Paul was demanding an answer to that question. Unfortunately, he never got one.

Despite the blather and bluster of the supposedly liberal pundits and bloggers, all those who have shown themselves every bit as much prisoners of the desire for partisan gain as is the right wing, despite all those who mocked Paul - and I'm looking at you, Lawrence O'Donnell and David Corn and Ed Shultz - despite all those "liberal" members of the Senate who brushed it all off as a distraction or a sideshow - and I'm looking at you, Max Baucus and Claire McCaskill and Carl Levin and Bernie Sanders - despite all of that and contrary to what a lot of them claimed and the media echoed, Attorney General Eric Holder did not disclaim presidential authority to kill Americans on American soil.

The claim that he did arose from a snarky letter Holder sent to Rand Paul during the filibuster. It read, in full,
It has come to my attention that you have now asked an additional question: "Does the President have the authority to use a weaponized drone to kill an American not engaged in combat on American soil?" The answer to that question is no.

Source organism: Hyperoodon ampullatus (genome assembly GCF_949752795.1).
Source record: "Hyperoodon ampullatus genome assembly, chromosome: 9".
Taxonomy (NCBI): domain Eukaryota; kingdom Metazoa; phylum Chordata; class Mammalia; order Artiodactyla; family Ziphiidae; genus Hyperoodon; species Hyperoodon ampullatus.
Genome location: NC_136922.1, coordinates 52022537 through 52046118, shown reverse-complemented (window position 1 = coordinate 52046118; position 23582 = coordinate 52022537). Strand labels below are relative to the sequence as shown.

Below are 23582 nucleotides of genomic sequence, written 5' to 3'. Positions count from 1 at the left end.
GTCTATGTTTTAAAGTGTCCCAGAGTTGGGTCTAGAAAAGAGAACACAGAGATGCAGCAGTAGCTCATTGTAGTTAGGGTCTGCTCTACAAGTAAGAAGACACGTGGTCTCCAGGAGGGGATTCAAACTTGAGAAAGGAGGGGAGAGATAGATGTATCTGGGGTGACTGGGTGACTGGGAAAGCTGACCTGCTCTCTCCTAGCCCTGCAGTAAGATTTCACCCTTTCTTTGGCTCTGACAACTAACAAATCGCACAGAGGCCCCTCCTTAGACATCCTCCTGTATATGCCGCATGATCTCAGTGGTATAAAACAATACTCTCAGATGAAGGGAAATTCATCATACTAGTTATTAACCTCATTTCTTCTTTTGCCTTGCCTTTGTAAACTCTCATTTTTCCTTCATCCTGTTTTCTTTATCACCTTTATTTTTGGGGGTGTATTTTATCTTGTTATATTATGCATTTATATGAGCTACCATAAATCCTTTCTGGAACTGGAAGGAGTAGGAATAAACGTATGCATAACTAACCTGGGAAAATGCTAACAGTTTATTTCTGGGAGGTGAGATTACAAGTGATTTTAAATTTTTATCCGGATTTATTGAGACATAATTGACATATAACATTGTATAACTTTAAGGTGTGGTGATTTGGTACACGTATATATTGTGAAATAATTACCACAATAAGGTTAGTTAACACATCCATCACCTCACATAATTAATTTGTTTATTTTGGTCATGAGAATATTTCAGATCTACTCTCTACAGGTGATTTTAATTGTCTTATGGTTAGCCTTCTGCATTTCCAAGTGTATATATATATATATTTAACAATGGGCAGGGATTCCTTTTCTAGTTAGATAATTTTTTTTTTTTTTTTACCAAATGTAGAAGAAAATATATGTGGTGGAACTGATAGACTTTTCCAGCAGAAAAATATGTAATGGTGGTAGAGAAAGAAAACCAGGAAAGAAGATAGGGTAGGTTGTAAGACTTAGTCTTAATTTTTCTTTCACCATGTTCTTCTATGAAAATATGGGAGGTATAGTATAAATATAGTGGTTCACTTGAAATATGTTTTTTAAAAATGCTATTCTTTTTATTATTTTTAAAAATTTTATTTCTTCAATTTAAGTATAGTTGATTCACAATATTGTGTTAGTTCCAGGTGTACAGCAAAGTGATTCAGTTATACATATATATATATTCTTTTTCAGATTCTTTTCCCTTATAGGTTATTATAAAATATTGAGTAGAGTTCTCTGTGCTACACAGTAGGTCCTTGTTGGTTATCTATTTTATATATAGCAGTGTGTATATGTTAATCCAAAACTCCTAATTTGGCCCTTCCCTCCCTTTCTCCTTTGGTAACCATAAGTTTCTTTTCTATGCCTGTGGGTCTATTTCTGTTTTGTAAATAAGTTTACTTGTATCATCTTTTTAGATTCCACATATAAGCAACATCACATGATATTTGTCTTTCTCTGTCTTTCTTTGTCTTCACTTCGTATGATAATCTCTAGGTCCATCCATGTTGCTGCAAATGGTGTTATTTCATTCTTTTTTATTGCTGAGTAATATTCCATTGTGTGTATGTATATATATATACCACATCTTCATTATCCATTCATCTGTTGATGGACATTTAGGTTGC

Even Paul declared victory, but I suspect that he did so more to give himself an out for the filibuster, a way to back out without backing down, than for any real feeling of victory. Because, as I've been saying to anyone who will listen, the key phrase in that note is "not engaged in combat." Have we forgotten how slippery the notion of "combat" has become?

Glenn Greenwald, who is a constitutional attorney and writer, noted that
The Awlaki assassination was justified on the ground that Awlaki was a "combatant", that he was "engaged in combat", even though he was killed not while making bombs or shooting at anyone but after he had left a cafe where he had breakfast. If the Obama administration believes that Awlaki was "engaged in combat" at the time he was killed - and it clearly does - then Holder's letter is meaningless at best, and menacing at worst, because that standard is so broad as to vest the president with exactly the power his supporters now insist he disclaimed.